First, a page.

It's official: Dan Stevens steps down from 'Downton'
Plus, one humongous spoiler you may not want to read
Warning: Spoiler ahead. Do not read if you don't want to know what happened on the "Downton Abbey" Christmas special that aired in the U.K. Proceed at your own peril!
It's official: "Downton Abbey" will have a Dan Stevens-shaped hole in it. Matthew Crowley, the series' main romantic lead, will not appear in Season 4. (Season 3 concluded in the U.K. in November and doesn't begin airing on PBS until Jan. 6.)
“We were always optioned for three years,” Stevens, who played the love interest to Lady Mary (Michelle Dockery), told Britain's Telegraph newspaper. “And when that came up it was a very difficult decision. But it felt like a good time to take stock, to take a moment. From a personal point of view, I wanted a chance to do other things."
OK, now. Remember the part of our headline about the "humongous spoiler you may not want to read"? This news is already spreading like wildfire over social media, so it's out there. But if having surprises ruined is not your idea of fun, it is strongly recommended that you click away before beginning the next paragraph. May we suggest MSN's excellent Year in Photos gallery or this story about the petition to deport Piers Morgan?
Spoiler alert: At the end of a post-Season 3 Christmas special that aired Tuesday night in the U.K. -- this is your final chance to stop reading, folks! -- Matthew Crowley was killed behind the wheel of his own car while en route to deliver some good news to his family. The shock, according to British papers, has cast a thick pall over Boxing Day.
You are now imbued with the power of knowledge, knowledge that can be used for good or evil. The choice is up to you.
Season 3 of "Downton Abbey" premieres Sunday, Jan. 6 at 9 p.m. ET/PT on PBS.
So? Julian Fellowes will no doubt, inspire us all with Matthew's loss and then intrigue us even more with some new twist or turn in the Crawley family. As long as Julian, the writer of it all, remains at the helm, we are safe and sound with whatever situations he invents. As an actor, Dan will no doubt fade into obscurity as so many others have, who take such courses after so notable a one series role. Mary needs a larger than life Gatsby type guy to assuage her loss of Matthew....perhaps someone who'll make some sexy love scenes worth watching.... and not drop dead in the course of things. It could be some Australian mogul...........no wait, I do hate that Aussie accent so. Maybe he can be some dashing banking tycoon to save the day for Mary's family after the Crash and the Depression from Wall Street. Not knowing the breadth of the season just wrapped up in England, makes it hard to add any definitive storylines. We will hold our breath and please continue to fund PBS however you can.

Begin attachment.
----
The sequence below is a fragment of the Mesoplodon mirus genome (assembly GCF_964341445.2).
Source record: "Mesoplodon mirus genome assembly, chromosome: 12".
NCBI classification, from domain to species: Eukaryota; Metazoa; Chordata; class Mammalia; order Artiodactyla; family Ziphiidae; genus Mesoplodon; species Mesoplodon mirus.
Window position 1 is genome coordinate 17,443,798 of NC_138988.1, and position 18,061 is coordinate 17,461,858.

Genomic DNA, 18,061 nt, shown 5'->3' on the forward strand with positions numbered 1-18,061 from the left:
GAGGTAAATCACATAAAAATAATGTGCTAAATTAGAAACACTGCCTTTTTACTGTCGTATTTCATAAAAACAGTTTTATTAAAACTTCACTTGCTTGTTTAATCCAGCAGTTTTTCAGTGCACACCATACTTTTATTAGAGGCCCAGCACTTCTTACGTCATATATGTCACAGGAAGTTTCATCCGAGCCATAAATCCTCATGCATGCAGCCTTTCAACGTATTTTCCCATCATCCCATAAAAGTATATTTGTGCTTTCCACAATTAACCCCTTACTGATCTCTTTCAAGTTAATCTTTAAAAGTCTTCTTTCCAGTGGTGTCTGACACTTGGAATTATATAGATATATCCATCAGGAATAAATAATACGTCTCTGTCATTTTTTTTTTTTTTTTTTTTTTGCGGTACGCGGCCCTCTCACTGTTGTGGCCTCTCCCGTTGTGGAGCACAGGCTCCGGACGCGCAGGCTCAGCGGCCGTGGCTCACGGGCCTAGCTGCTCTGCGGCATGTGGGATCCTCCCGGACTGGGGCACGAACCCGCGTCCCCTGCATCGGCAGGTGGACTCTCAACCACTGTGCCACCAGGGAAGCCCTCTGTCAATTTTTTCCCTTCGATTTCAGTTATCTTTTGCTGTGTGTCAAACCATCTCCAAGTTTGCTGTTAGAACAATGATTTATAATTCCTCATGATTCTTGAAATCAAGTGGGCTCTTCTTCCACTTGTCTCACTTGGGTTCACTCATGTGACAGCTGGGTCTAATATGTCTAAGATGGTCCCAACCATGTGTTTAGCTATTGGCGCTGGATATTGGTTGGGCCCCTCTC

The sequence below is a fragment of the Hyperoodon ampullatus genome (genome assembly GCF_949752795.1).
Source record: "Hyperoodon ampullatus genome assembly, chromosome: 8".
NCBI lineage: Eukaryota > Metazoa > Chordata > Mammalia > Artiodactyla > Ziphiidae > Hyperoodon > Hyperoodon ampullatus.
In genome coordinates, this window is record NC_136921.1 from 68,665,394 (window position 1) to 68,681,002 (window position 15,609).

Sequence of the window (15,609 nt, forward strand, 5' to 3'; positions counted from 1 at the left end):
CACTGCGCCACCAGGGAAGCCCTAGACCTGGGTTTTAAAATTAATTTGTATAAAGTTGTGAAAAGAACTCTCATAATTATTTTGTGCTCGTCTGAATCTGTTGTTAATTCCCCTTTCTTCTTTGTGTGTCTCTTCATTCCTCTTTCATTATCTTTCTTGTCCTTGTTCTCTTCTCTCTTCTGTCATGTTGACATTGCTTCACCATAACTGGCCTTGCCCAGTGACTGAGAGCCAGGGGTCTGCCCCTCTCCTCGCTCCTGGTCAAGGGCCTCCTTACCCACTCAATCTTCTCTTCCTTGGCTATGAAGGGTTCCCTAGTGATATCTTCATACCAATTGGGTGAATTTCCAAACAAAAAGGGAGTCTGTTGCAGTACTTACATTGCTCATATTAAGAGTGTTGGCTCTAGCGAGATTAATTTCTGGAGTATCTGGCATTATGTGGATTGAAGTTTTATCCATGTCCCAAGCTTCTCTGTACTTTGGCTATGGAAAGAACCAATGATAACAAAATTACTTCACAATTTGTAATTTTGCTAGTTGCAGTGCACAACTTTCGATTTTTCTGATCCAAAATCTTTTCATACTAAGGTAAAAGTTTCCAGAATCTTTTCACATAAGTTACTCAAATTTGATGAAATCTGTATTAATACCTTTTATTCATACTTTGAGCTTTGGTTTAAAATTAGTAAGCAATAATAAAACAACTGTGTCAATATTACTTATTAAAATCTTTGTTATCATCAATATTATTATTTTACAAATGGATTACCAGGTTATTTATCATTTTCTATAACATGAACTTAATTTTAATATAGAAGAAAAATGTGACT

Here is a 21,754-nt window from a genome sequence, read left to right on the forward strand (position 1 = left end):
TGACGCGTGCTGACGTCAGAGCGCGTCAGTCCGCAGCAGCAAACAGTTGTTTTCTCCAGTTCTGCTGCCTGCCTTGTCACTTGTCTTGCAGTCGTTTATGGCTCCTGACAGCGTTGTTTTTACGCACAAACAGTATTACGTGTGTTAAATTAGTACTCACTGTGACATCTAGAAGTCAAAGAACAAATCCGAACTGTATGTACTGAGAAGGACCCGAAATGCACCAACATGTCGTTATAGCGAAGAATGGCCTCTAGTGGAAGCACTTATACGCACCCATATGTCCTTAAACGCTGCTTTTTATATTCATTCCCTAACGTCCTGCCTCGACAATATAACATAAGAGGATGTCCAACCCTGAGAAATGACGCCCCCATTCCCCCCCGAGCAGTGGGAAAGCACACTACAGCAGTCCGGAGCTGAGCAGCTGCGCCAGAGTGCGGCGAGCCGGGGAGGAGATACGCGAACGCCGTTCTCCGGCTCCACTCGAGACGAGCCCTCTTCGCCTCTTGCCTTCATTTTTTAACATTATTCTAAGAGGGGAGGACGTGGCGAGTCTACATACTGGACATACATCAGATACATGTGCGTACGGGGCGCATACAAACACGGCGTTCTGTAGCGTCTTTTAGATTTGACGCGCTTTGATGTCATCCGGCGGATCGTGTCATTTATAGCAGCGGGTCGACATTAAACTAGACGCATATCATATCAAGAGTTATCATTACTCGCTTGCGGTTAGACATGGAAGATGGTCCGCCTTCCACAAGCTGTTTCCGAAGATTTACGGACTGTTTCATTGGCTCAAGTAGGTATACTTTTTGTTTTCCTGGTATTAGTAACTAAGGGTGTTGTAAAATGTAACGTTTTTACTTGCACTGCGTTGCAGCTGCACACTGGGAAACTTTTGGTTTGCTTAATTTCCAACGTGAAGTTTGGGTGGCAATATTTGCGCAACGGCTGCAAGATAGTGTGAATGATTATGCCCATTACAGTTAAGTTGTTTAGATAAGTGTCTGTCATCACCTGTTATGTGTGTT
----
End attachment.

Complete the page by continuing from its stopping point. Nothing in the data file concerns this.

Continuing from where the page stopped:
I too watch just for the "dowerger aunt" character.....praise God this show is not on Bravo or they would give her own "spin-off' and ruin it for us! I want to be just like her character when I get old---er and am thinking of already blinging out my cane.......
How terribly sad for all parties, but what has been done cannot be undone. I had heard rumblings that Stevens would not return for a fourth season. Somehow, I knew the exit of Matthew Crawley would happen exactly as it did.
Just because there was a three-year option on Downton Abbey, doesn't mean that Stevens should have opted out early. As a key player in the series, unless Julian Fellowes wanted to be rid of Matthew, it reflects badly on Stevens as someone who will bolt at the first opportunity with dreams of moving on to bigger and better things.
Before making his Downton Abbey exit, Dan Stevens would have been wise to seek the counsel of ex-pat, David McCallum. Stevens is not in as good a stead as McCallum, who had more than a few period dramas in his C.V. as well as roles in some prestigious movies when he packed up his family upon being chosen for the role of Judas in "The Greatest Story Ever Told."
McCallum's meteoric rise in fame in the 60's was a matter of luck, but he worked hard to achieve it and faced sacrifices he never anticipated. "The Man From U.N.C.L.E." kept McCallum in the lime-light for three years, and he said in an interview with Mike Douglas that all the hysteria had moved on within two years afterwards. Since the 60's, McCallum has taken jobs in both the US and the UK to keep his career going. Despite the U.K. cult classic series, "Sapphire and Steel", McCallum didn't receive serious notoriety again until being cast on "N.C.I.S."
Downton Abbey gave Stevens his boost in popularity, but what Stevens has known is a fraction of what McCallum enjoyed in the 60's.
At this point, all we can say to Stevens is good luck. Stage in the U.S,. can be fickle, though, and making decent money with stage roles is, at best, like playing roulette with one's future. Substantial movie roles for British actors can be fickle, though a few actors enjoy a fair amount of success. With Hugh Grant's reaching his 40's, his years as the young, romantic lead are waning, maybe Stevens will find some success filling roles that would have been passed on to a younger Grant. Whether Stevens will enjoy success on U.S. television beyond bit parts and soap operas is an equally fickle.
Let us hope Crawley's wreck isn't a foreshadowing of the wreck of young Stevens' career.